The first in the black and white colors of the Cornwall flag, the plaque is the product of a long-running campaign by the Virginia Woolf Society of Great Britain, led by Woolf scholar Maggie Humm and the St. Ives Town Council.

The plague received unanimous support from St. Ives Town Council as well as from local MP Derek Thomas.

The Council, together with Talland House’s owner Peter Eddy and the society, hosted the sold-out event, which was fully booked within hours of being announced. The event included a reading by Humm from her novel Talland House (2020).

More Woolf events part of St. Ives September Festival

Two other events related to Woolf are part of the September Festival, which runs Sept. 10-24. They include:

  • A talk titled “Virginia Woolf: Memories of St Ives “by Sarah Latham Phillips, a member of the executive council of the Virginia Woolf Society, at 2 p.m. on Sept. 13 at Porthmeor Studios. Tickets are £6.
  • A tour of the Talland House Gardens conducted by Polly Carter at 10 a.m. on Sept. 21. Tickets are £6. Book by emailing poll.carter1@googlemail.com
Professor Maggie Humm, vice-chair of the Virginia Woolf Society of Great Britain, and Councillor Johnnie Wells, Deputy Mayor of St. Ives at the Talland House plaque unveiling today. Humm read from her 2020 novel Talland House at the event. Photo: St. Ives September Festival

 

 

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The call for papers is out for the 32nd Annual International Virginia Woolf Conference, with the theme of “Virginia Woolf and Ecologies,” which will be held June 8 – 11, 2023, at Florida Gulf Coast University in Fort Myers, Fla.

“Slime Puppies,” courtesy of
Farah Alkhadra

Ecology (noun): ecol·o·gy | \ i-ˈkä-lə-jēn. plural ecologies

1a: a. The branch of biology that deals with the relationships between living organisms and their environment. Also: the relationships themselves, esp. those of a specified organism

1c: In extended use: the interrelationship between any system and its environment; the product of this

– Oxford English Dictionary, “ecology n.”

Questions to consider

Conference organizers invite participants to consider the following questions — and more — when figuring out a topic for their paper proposal that engages with the conference theme:

  • How might Woolf’s writing invite us to think ecologically?
  • How might her political, ethical, and aesthetic engagements open ways of perceiving, imagining, creating, and acting that radically revise the assumptions of anthropocentrism—among them, the separate, superior, and intrinsic value of the human.
  • What implications might ecological thinking have for archival, queer, and crip projects or inquiries shaped by post/decolonial studies and the medical humanities?
  • What is a Woolfian ecology? How might Woolfian ecologies help us map, explore, define, or disrupt concepts of time, place, and scale?
  • How does “ecology” help us think through circuits of exchange, consumption, and capital in Woolf’s writings?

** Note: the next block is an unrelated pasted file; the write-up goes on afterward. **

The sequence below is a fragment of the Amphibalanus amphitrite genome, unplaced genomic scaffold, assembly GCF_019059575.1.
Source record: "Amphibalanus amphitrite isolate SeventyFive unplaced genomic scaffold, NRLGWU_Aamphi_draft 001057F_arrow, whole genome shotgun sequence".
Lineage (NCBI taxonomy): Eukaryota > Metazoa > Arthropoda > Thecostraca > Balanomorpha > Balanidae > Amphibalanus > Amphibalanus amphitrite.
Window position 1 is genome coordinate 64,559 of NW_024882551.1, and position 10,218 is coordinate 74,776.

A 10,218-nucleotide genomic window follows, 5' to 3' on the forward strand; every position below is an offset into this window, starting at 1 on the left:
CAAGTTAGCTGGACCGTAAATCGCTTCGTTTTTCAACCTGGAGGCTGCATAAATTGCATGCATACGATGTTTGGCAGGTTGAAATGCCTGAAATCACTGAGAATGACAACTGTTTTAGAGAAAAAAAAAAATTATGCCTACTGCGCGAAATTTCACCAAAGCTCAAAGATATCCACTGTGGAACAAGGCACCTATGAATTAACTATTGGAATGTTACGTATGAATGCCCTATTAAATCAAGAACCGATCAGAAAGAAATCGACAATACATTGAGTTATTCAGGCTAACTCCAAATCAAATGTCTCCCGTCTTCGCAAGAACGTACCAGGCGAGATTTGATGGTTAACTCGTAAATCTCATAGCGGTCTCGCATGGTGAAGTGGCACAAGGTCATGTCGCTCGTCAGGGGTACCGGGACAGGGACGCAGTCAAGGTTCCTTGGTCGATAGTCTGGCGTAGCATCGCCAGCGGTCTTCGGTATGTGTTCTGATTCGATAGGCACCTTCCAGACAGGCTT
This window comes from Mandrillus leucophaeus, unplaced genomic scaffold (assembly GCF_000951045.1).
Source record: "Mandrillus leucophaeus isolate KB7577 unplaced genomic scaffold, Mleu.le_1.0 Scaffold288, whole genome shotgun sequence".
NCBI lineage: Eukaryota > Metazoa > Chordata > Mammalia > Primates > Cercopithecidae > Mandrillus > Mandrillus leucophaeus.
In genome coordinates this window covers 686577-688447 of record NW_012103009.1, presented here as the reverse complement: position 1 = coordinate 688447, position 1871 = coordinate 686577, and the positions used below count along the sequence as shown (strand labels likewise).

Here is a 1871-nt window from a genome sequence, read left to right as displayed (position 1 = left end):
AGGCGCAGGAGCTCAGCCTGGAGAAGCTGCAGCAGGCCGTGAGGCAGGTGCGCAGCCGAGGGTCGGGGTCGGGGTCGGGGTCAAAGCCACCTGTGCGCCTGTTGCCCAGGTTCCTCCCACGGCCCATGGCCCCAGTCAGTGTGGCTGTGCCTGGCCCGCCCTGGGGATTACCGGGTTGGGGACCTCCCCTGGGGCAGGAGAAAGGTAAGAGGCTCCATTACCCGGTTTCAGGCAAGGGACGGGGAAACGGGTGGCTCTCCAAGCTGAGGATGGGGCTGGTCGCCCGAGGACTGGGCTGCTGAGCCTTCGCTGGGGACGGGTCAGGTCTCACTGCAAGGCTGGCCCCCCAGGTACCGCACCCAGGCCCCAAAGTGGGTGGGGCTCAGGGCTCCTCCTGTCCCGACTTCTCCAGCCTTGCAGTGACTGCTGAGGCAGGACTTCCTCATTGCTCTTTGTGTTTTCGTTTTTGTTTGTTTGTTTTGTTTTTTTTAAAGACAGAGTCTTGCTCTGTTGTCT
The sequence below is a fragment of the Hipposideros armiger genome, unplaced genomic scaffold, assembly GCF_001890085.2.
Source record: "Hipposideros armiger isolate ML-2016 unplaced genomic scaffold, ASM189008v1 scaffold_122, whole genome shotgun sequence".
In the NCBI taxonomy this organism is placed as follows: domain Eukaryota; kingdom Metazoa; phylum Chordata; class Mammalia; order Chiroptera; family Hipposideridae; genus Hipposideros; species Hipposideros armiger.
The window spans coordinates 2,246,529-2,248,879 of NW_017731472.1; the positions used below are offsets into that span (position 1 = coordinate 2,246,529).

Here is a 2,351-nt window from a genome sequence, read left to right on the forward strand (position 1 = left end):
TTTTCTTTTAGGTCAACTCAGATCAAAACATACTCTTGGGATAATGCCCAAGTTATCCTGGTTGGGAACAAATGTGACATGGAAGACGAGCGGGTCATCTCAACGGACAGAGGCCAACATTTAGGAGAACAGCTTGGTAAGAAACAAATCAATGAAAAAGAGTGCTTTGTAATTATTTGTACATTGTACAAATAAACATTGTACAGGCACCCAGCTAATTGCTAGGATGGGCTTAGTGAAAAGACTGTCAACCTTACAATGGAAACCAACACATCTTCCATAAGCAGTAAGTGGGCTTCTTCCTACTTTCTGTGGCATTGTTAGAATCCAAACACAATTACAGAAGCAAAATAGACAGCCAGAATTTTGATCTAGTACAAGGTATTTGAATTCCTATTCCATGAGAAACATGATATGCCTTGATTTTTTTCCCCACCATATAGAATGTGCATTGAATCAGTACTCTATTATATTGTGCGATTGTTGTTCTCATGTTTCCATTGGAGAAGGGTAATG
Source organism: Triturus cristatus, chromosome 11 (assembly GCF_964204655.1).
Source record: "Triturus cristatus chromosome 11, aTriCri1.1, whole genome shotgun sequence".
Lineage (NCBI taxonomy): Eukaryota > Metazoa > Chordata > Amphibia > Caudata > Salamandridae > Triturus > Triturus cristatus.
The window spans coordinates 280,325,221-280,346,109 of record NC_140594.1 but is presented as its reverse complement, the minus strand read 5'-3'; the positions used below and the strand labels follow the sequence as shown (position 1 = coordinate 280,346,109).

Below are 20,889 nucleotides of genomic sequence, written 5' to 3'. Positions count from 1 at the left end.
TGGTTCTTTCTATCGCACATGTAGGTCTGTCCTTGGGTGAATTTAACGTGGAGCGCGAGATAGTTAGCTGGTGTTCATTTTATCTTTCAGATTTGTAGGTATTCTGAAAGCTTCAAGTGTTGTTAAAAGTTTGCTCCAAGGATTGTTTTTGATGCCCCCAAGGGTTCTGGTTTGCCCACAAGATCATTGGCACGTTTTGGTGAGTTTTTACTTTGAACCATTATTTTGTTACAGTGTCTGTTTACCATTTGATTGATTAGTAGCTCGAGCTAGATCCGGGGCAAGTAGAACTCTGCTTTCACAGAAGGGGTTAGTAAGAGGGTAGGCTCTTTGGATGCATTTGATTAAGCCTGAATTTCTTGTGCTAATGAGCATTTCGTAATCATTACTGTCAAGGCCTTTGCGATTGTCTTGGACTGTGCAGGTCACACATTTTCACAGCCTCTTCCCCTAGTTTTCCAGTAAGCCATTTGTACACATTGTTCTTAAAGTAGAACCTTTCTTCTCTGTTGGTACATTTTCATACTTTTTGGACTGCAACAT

• Where might we position Woolf or her writings within larger constellations of literary and/or modernist studies?
  • How might a consideration of Woolf and Ecologies together encourage us, as Woolf writes in The Years, to “live…live differently”?

More ideas

Proposals may address ecological concerns in or illuminated by Woolf’s work, but they might alternately explore artistic, social, political, economic, racial, and/or queer ecologies, among others, in or alongside Woolf’s novels, essays, letters, or diaries.

Proposals might address the Anthropocene and anthropocentrism, climate change and the environment, biodiversity and sustainability.

They might also address writing and writing cultures, literary history and allusion, genre and form, intertextuality, cosmopolitan and transnational literary networks, economic and political structures, philosophical or theoretical resonance(s), embodiment, mutation, formation and transformation, autopoiesis, symbiopoiesis, embeddedness, community, temporality, extinction, scarcity, technologies, landscapes, soundscapes, inscapes, affect and sensation, perception, psychogeography, relation and interrelation, naturecultures and culturenatures, ecofeminism, war and peace, institutions, and more.

Papers on members of the Bloomsbury Group and other associates of Virginia Woolf in relation to the conference theme are also appropriate.

In addition to traditional paper and panel proposals, organizers also welcome proposals for roundtables, workshops, and creative projects inspired by this year’s theme from scholars, students, artists, and common readers of all backgrounds and disciplines.

Non-English presentations welcome

The conference welcomes proposals for presentations in languages other than English to foster a more open exchange at this international conference. We do, ask, however, that all abstracts and proposals be submitted in English and that non-English presentations be accompanied by a handout or slide deck of main points in English. Please note that Q&A sessions will be conducted in English, as well.

How to submit your proposal abstract

Abstracts of 250 words maximum for single papers and 500 words for panels, roundtables, and workshops will be due on Jan. 25, 2023. The submission portal is available on the conference website.

Send queries to Laci Mattison at vwoolf2023@fgcu.edu